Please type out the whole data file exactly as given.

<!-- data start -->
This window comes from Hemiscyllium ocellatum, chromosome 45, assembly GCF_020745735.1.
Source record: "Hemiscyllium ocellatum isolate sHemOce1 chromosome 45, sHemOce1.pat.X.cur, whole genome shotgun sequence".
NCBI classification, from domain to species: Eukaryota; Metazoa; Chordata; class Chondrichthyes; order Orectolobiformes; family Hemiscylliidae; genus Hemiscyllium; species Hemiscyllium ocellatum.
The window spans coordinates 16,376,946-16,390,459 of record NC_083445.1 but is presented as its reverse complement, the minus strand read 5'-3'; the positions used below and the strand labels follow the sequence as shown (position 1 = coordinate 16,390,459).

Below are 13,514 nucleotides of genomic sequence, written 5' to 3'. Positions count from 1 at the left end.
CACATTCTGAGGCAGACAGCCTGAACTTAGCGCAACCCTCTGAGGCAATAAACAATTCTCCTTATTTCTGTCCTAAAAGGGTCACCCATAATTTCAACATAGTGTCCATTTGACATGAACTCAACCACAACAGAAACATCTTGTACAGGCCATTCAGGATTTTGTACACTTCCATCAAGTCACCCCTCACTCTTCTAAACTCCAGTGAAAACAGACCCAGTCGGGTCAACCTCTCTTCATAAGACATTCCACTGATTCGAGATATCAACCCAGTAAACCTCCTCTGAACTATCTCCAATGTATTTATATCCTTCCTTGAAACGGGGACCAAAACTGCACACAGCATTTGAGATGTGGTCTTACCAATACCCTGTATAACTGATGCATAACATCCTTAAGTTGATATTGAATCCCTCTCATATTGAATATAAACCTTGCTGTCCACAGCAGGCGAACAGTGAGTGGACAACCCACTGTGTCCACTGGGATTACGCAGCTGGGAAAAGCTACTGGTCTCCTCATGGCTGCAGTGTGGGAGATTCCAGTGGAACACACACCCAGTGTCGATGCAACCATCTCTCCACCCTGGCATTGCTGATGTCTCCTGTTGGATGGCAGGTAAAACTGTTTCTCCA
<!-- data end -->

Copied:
This window comes from Hemiscyllium ocellatum, chromosome 45, assembly GCF_020745735.1.
Source record: "Hemiscyllium ocellatum isolate sHemOce1 chromosome 45, sHemOce1.pat.X.cur, whole genome shotgun sequence".
NCBI classification, from domain to species: Eukaryota; Metazoa; Chordata; class Chondrichthyes; order Orectolobiformes; family Hemiscylliidae; genus Hemiscyllium; species Hemiscyllium ocellatum.
The window spans coordinates 16,376,946-16,390,459 of record NC_083445.1 but is presented as its reverse complement, the minus strand read 5'-3'; the positions used below and the strand labels follow the sequence as shown (position 1 = coordinate 16,390,459).

Below are 13,514 nucleotides of genomic sequence, written 5' to 3'. Positions count from 1 at the left end.
CACATTCTGAGGCAGACAGCCTGAACTTAGCGCAACCCTCTGAGGCAATAAACAATTCTCCTTATTTCTGTCCTAAAAGGGTCACCCATAATTTCAACATAGTGTCCATTTGACATGAACTCAACCACAACAGAAACATCTTGTACAGGCCATTCAGGATTTTGTACACTTCCATCAAGTCACCCCTCACTCTTCTAAACTCCAGTGAAAACAGACCCAGTCGGGTCAACCTCTCTTCATAAGACATTCCACTGATTCGAGATATCAACCCAGTAAACCTCCTCTGAACTATCTCCAATGTATTTATATCCTTCCTTGAAACGGGGACCAAAACTGCACACAGCATTTGAGATGTGGTCTTACCAATACCCTGTATAACTGATGCATAACATCCTTAAGTTGATATTGAATCCCTCTCATATTGAATATAAACCTTGCTGTCCACAGCAGGCGAACAGTGAGTGGACAACCCACTGTGTCCACTGGGATTACGCAGCTGGGAAAAGCTACTGGTCTCCTCATGGCTGCAGTGTGGGAGATTCCAGTGGAACACACACCCAGTGTCGATGCAACCATCTCTCCACCCTGGCATTGCTGATGTCTCCTGTTGGATGGCAGGTAAAACTGTTTCTCCA